Joan Scott’s feminist poststructural work engaged the concept/category of experience, as it was playing out at the time (1990s), and demonstrated that experience could not be separated from the social and historical, and indeed experience is shaped by the contexts we occupy. So, for example, that I might identify an experience of gender/sex oppression only makes sense within the context of feminist theory because feminist theory names it as oppression.
Judith Butler’s work on performance added the final piece I needed to begin to define how I understood gender/sex. Linked with critical theory and Stanley Tambiah’s work on performance in ritual, Butler’s work made absolute sense to me. Butler’s work on gender and the body allowed me to see myth, ritual and sign-symbol as a representational narratives. Since reading Butler, folks like Donna Haraway, Anne McClintock, Trinh T. Minh-ha, Sara Ahmed and others exert their influence on my work. Currently, I spend time reading postcolonial theories of the poststructural bend.
The Frankfurt School introduced to me by Marsha Hewitt was central to my work on understanding ideology – in the specific sense of mystification of social relations. It was during this time of my PhD work that I began to read Karl Marx, Friedrich Nietzsche and Sigmund Freud, all of whom, as the fathers of suspicion, call into question ruling systems and their deployment of ideology. However, it really wasn’t until I read some of the work of Slavoj Žižek, Louis Althusser and Jacques Lacan, while writing my dissertation, that I understood better the process of being an object/subject in ideology. This then allowed for increased critical analysis and indeed moved me away from the standpoint of feminist epistemology to feminist poststructuralism.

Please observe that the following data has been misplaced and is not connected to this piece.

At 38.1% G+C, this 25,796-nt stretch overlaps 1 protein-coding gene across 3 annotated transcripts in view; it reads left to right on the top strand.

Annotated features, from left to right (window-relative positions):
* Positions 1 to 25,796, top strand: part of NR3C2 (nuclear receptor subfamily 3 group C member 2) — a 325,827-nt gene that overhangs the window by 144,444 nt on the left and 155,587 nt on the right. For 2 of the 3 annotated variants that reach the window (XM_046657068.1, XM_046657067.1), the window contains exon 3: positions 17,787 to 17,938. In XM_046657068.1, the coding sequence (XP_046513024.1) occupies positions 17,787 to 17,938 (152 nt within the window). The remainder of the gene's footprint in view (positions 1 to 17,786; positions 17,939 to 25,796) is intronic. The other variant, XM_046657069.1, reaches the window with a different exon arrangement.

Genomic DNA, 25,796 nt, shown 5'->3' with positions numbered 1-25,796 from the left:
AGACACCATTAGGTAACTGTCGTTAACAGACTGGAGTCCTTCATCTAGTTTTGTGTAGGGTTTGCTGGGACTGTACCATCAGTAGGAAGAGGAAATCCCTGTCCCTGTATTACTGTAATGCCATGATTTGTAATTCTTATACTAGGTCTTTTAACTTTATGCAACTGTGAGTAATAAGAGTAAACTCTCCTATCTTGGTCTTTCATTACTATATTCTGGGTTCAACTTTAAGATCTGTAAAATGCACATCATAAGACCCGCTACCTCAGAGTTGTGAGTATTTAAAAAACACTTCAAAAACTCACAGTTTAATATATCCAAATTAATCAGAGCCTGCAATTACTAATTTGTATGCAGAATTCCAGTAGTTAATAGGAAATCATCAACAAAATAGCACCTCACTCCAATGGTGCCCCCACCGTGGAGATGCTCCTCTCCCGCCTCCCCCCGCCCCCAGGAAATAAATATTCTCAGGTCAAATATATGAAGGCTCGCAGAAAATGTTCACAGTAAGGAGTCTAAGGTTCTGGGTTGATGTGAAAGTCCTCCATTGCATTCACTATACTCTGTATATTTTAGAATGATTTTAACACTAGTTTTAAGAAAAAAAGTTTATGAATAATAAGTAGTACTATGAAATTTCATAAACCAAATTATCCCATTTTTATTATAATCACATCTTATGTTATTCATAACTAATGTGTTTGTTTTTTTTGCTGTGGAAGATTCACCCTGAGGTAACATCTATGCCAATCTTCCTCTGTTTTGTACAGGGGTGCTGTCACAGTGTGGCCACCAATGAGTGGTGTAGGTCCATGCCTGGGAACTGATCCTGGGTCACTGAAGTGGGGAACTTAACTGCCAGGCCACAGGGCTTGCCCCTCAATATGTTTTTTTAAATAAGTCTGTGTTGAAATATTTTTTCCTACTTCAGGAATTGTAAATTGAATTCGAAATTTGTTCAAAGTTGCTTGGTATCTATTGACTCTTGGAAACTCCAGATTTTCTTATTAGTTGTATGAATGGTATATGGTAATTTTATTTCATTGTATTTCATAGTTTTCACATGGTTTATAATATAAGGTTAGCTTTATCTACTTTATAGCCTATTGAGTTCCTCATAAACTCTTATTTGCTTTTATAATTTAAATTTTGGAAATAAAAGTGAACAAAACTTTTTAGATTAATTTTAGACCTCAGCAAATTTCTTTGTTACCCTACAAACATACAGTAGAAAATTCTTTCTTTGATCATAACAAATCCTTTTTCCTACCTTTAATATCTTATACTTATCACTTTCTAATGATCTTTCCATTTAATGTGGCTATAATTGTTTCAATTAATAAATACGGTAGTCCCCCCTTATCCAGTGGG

I’ve always been interested in systems and their structures, particularly how myth, ritual and sign-symbol play out therein. Ferdinand D. Saussure, Emile Durkheim, Claude Levis Strauss, J. Z. Smith and Bruce Lincoln exerted a strong influence on how I approached my analyses. If you look at the schematics I use you can see this influence, and equally my focus on language as modeling and not simply communicative is very much a structuralist position. Understanding language as constitutive and constituting of existence is at the center of my work. But under the influence of poststructuralism I extended language to include all forms of representation.
Poststructuralism Sexuality/Queer Theory